More lighthearted fun from Marc Faber (read sarcasm).
Faber is the editor and publisher of the Gloom, Boom & Doom Report, after all, made famous by his spot-on prediction of the 1987 market crash.
He’s long predicted another catastrophic turn, only to be stymied recently. But fear not (or rather fear a lot), the end is nigh.
Calling U.S. equities a “better sell than a buy,” he provided CNBC with three main reasons for his delightfully pessimistic prediction. Reason One: The U.S. will follow emerging markets down
It’s been a tough ride for emerging markets recently. For instance, as of Tuesday, the Indian rupee was down 22% against the dollar since January. It’s unlikely to get better, with fears of a hard landing in China, much discussed in the recent past, having once again flared. BRICS will feel the brunt, according to the other Dr. Doom, Nouriel Roubini.
That has made the U.S. market an outperformer, but Faber believes it cannot last. In fact, he told CNBC, U.S. equities could be hurt by their relative costliness.
“When emerging markets go down and the S&P goes up, the asset allocators say, ‘Do I want to buy the S&P near a high, or do I venture back into emerging economies that are down 50% from their highs, like India or Brazil and so forth?’ So you understand that the pool of money can flow back into emerging markets,” Faber said. Reason Two: The Middle East will become a ‘disaster’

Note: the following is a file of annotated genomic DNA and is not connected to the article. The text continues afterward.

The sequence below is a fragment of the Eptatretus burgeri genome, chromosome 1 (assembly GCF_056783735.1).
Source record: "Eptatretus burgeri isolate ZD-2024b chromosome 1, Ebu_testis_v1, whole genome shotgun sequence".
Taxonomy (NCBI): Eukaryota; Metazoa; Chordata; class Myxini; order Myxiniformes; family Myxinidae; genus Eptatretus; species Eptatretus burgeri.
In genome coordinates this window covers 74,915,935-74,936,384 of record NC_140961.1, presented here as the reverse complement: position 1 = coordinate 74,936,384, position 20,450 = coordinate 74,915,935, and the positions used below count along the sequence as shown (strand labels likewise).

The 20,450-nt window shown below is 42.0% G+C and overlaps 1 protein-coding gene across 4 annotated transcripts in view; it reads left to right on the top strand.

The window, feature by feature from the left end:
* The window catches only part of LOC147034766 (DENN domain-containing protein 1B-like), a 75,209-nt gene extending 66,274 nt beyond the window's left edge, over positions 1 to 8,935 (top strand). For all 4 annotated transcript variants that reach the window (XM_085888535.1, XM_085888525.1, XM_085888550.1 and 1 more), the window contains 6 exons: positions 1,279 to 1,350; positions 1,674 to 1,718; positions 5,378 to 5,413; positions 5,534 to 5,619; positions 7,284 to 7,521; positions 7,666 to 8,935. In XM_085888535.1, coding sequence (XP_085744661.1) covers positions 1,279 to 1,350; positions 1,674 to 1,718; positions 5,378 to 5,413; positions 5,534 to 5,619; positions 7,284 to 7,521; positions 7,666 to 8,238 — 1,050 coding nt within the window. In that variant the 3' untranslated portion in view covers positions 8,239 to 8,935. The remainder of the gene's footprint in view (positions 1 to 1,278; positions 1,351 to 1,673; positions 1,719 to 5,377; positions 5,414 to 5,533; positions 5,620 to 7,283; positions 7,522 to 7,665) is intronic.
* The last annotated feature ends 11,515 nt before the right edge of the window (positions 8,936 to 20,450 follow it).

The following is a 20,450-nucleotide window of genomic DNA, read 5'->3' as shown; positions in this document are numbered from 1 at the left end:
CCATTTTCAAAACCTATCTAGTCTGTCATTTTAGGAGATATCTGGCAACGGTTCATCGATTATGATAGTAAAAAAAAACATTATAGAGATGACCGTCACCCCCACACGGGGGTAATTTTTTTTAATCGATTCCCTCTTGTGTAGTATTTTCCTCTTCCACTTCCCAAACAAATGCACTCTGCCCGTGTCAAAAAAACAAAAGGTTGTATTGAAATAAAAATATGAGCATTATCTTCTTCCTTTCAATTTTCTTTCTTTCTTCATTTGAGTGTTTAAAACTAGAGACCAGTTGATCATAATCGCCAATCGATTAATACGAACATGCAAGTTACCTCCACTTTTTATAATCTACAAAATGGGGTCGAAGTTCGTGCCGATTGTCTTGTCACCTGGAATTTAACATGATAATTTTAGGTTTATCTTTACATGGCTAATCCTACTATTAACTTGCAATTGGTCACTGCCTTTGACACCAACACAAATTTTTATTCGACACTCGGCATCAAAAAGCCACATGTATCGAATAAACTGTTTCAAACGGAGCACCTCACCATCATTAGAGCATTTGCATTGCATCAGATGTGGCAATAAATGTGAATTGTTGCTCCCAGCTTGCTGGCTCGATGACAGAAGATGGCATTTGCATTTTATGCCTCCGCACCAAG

Consternation and concern over Syria reached far beyond partisan bickering. As the network notes, the market lost half of its gains on Tuesday when House Speaker John Boehner, R-Ohio, said he would support President Barack Obama’s plan to strike Syria.
“The Middle East is a powder keg, and it will go up in flames because the Western imperialistic powers, they still meddle into the local affairs,” Faber said. “It’s going to be a disaster. And it’s going to strike from Syria and Egypt into Saudi Arabia, into the Emirates eventually, and so forth and so on, and you’re going to have a huge mess.” Reason Three: Interest rates have become a headwind
Before Syria, there were interest rates. Though Federal Reserve easing has kept rates low by historical metrics, “the interest rate has doubled on the 10-year Treasury note” since the July 2012 low, “despite [Fed Chairman Ben] Bernanke’s maddening asset purchases since September 2012,” Faber said.
So what does that mean for the market?
“Interest rates are no longer a tailwind” but are now “a headwind,” Faber declared, adding that yields will drop even further.
For these reasons, Faber argues, markets are well overdue for a serious correction.
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